Halloween is coming soon and, since black is a color associated with this holiday, I thought it would be appropriate to do a post on black plants.
Adding these specimens to your roster of garden plants adds a dramatic look that will transform any outdoor space into a goth garden. Many of these plants can also be grown in planters which makes them ideal for Halloween decorating.
I have talked about Halloween plants in a previous post but, for today’s article, we will concentrate only on black plants and black flowering plants.
The delightful contrast of these deeply colored plants, when combined with lighter plants is amazing. Keep reading to learn how you can achieve this goth garden look with black plants.
Are there actually black plants in nature?
True black flowers, like true blue blooms, are quite rare. Most flowers that are described as black are actually deep purple, deep brown, deep green, or deep maroon.
Add to this the problem of watering and you will discover why black plants are hard to find in nature. Black plants require extra moisture, since their dark color attracts the sunlight and makes them more susceptible to withering and fading.
Soil pH also plays a part with these black plants since plant color often changes depending on the location of the plant or it’s soil pH.
The dark color of black plants is caused by a pigment found in the plant’s cells called anthocyanin. Chlorophyll is the pigment which causes the normal green color. It absorbs all the colors from the light spectrum except green.
On the other hand anthocyanin absorbs only green and yellow, which makes the leaves look almost black.
Black perennial plants for a goth garden
If you are trying to create more of a goth look in your garden, try one of these perennials. Whether they be black or almost black plants, they will add drama like no other color.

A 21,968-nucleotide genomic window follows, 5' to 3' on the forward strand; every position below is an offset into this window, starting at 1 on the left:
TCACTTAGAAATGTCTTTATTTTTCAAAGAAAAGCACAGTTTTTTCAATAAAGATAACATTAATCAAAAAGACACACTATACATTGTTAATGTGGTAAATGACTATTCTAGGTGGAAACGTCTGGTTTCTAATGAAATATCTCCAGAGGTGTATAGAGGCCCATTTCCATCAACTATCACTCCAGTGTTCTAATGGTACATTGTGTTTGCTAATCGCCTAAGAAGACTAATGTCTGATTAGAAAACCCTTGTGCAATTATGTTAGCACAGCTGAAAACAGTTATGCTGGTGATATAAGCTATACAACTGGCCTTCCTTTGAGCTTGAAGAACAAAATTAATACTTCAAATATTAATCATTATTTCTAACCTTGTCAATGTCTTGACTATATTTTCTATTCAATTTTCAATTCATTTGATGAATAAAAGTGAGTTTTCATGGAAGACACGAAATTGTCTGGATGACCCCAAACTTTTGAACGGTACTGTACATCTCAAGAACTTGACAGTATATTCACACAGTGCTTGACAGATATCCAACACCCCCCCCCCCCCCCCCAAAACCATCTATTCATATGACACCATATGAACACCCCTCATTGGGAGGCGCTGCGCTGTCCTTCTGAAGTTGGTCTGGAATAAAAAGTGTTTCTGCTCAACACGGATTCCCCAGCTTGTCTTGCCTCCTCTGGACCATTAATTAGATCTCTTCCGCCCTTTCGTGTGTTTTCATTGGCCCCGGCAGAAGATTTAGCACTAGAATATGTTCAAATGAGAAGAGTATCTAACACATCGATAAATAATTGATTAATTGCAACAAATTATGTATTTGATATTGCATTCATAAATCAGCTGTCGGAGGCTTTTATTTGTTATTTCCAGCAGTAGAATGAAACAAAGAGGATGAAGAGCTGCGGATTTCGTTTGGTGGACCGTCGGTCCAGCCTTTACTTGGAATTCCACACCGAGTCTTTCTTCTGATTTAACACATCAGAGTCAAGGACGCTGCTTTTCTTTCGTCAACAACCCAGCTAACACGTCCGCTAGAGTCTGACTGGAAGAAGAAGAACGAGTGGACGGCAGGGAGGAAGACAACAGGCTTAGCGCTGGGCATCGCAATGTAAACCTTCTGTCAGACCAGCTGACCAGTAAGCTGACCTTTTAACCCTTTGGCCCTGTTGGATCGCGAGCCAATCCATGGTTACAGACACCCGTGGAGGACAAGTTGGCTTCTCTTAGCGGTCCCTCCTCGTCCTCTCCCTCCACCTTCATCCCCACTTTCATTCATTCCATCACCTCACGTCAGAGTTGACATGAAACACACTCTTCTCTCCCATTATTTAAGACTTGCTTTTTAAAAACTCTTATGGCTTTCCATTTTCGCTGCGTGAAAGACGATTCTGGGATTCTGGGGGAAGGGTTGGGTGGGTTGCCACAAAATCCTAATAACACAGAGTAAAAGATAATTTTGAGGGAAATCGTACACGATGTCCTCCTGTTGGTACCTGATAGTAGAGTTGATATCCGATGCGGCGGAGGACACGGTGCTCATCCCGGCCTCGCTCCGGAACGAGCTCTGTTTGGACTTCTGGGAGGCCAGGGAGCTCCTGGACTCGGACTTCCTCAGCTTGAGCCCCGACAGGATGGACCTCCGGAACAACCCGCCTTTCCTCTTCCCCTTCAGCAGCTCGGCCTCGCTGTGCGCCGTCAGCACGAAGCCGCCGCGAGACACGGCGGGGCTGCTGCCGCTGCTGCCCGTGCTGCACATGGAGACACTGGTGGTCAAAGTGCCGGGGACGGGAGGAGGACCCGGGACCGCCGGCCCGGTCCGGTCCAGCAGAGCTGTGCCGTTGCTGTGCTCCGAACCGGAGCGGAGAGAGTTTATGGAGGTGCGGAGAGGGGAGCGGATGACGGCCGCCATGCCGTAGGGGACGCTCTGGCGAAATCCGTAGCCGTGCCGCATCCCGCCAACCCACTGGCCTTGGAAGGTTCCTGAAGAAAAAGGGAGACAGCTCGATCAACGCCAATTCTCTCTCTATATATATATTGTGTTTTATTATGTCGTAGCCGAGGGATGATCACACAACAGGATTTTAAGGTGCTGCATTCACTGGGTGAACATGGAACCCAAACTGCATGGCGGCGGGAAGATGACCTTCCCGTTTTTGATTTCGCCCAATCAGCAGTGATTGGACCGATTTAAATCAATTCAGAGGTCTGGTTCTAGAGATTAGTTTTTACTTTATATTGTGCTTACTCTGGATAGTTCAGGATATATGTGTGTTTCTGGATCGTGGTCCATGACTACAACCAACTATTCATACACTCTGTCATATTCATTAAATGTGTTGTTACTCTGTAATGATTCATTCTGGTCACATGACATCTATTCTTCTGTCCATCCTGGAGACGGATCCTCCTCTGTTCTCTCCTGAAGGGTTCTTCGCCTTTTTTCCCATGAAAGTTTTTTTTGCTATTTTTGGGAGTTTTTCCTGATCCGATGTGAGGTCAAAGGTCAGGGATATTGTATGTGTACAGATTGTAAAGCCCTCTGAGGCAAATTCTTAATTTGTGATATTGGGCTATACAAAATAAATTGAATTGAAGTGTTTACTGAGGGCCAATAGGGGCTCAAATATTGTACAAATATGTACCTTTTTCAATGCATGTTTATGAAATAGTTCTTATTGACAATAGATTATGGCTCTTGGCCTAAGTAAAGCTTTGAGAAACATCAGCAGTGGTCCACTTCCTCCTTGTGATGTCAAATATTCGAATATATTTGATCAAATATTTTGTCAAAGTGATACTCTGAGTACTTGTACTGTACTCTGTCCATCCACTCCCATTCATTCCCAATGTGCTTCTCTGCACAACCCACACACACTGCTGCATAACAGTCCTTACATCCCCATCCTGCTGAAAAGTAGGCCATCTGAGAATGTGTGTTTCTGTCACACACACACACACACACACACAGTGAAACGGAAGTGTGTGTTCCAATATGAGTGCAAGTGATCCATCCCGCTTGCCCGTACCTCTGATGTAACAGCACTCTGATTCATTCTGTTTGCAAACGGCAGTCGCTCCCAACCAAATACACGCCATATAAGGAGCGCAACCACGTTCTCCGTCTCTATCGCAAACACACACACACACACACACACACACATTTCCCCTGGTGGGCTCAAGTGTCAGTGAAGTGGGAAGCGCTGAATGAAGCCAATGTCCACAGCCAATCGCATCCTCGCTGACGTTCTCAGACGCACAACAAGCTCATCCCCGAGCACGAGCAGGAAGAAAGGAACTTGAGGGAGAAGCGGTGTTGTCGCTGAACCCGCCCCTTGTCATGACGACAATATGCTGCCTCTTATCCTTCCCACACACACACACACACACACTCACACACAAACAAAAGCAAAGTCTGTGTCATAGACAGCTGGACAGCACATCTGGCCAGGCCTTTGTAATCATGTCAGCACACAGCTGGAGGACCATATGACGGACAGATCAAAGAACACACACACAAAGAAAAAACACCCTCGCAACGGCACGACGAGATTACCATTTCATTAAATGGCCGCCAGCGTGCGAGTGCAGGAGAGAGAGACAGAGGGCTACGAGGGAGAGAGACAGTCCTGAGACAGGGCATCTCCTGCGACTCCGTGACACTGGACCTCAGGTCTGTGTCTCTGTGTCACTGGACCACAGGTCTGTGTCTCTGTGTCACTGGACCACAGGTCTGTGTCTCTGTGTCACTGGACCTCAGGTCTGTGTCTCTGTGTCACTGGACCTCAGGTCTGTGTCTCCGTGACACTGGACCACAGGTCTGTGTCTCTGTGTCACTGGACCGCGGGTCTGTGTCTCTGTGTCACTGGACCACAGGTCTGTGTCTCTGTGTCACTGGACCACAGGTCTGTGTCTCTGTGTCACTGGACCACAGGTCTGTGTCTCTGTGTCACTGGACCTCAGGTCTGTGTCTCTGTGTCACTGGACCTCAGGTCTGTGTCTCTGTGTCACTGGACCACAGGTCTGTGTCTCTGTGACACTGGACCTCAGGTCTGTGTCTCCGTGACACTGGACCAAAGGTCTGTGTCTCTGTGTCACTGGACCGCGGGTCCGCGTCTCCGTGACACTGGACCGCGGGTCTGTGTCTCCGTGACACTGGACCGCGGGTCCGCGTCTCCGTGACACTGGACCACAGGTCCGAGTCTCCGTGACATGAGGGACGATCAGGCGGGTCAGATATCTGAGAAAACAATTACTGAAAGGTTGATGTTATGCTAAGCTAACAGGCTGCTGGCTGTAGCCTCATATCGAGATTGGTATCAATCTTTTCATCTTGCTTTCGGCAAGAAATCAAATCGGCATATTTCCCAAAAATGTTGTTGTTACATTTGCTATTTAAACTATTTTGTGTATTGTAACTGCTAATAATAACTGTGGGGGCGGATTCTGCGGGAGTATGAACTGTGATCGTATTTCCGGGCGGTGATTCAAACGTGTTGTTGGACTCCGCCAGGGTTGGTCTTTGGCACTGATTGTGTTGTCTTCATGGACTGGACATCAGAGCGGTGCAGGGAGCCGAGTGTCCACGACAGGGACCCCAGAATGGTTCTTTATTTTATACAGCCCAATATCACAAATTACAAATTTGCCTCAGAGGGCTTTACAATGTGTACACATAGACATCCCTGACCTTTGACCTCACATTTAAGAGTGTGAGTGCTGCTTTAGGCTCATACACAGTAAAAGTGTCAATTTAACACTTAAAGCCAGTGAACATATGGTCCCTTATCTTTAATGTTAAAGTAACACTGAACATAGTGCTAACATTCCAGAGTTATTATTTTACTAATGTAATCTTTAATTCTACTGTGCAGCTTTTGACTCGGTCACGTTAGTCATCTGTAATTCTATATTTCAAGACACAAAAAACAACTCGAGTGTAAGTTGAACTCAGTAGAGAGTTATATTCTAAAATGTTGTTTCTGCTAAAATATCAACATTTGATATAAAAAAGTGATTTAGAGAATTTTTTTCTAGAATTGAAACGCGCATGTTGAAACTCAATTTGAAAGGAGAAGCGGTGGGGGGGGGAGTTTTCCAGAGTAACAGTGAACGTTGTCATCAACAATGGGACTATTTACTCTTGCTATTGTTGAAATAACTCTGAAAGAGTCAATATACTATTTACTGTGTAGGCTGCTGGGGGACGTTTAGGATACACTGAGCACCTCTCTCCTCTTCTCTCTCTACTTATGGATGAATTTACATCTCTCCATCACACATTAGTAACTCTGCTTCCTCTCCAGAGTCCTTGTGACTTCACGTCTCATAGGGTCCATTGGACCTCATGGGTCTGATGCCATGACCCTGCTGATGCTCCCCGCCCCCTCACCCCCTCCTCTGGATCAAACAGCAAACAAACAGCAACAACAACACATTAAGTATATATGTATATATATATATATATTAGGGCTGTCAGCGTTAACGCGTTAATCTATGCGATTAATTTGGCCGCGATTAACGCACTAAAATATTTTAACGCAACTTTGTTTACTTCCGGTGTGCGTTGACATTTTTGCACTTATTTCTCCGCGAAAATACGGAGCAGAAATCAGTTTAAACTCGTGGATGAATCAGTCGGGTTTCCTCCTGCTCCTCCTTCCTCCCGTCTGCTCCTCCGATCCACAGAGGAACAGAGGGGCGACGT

Black mondo grass
Ophiopogon planiscapus ‘Nigrenscens’, also known as black mondo grass, heads the line up for a plant that is true black. The plant is perennial in zones 5-10. It is also evergreen, so it will keep its deep color all year long.
Be sure to plant black mondo grass in a sunny spot. It likes part sun in hot climates and full sunlight in cooler ones. Too much shade will fade the notable blackness of mondo grass.
Black mondo grass sends out berries in late fall. Ripe berries are also completely black or very dark purple.
Coral bells plum pudding
Many coral bells have deeply colored leaves but heuchera ‘plum pudding’ leaves are deeply plum colored which looks almost black.
The white and pink flowers appear in mid June on tall flower stalks. This plant is perfect for edging in a shade garden. It is also stunning in rock gardens.
Heuchera will grow indoors as a lower light houseplant. Select a spot that receives medium to bright indirect light, and water when the soil starts to dry out in the top couple of inches.
Other black coral bells plants to grow:
- Heuchera x villosa ‘Mocha’ – The leaves start out coppery colored in spring, and darken to charcoal black by summer.
- Heuchera black pearl – This is a stunning black foliage plant with jet black leaves and rosy purple undersides.
- Heuchera Northern Exposure ‘Black‘ – Has clean lines with round black leaves and it keeps its color longer in the season than other heuchera plants.
Black lenten rose
The flowers have muted shades in powdery blue to the deepest of purple black. Trim old leaves in late winter for maximum impact.
Most hellebores are cold hardy in zones 4-9.
Other helleborus plants with black or almost black flowers are these:
- Helleborus niger – In this case, the name ‘niger‘, which means black, refers to the color of the roots not to black flowers or or black leaves.
- Helleborus’Dark and Handsome’ – The plant bears flowers that are near black to black-purple and 2½-3″ in size.
- Onyx Odyssey Hellebore – This variety features nodding deep purple cup-shaped flowers with pale green eyes at the ends of the stems. The flowers appear from late winter to early spring.
Halfeti black rose
Many florists would like to convince us that black roses are common by using dye. However, true black roses do not exist, with one exception – the Halfeti black rose.
This true black rose exists in the village of Halfeti, in Southern Turkey. The reason that these roses are completely black is because the soil in the village has a high density and also contains the water soluble anthocyanins which react to soil pH.
Even in this village, the roses only turn black in the summer months. For the rest of the year, they are a very dark red color.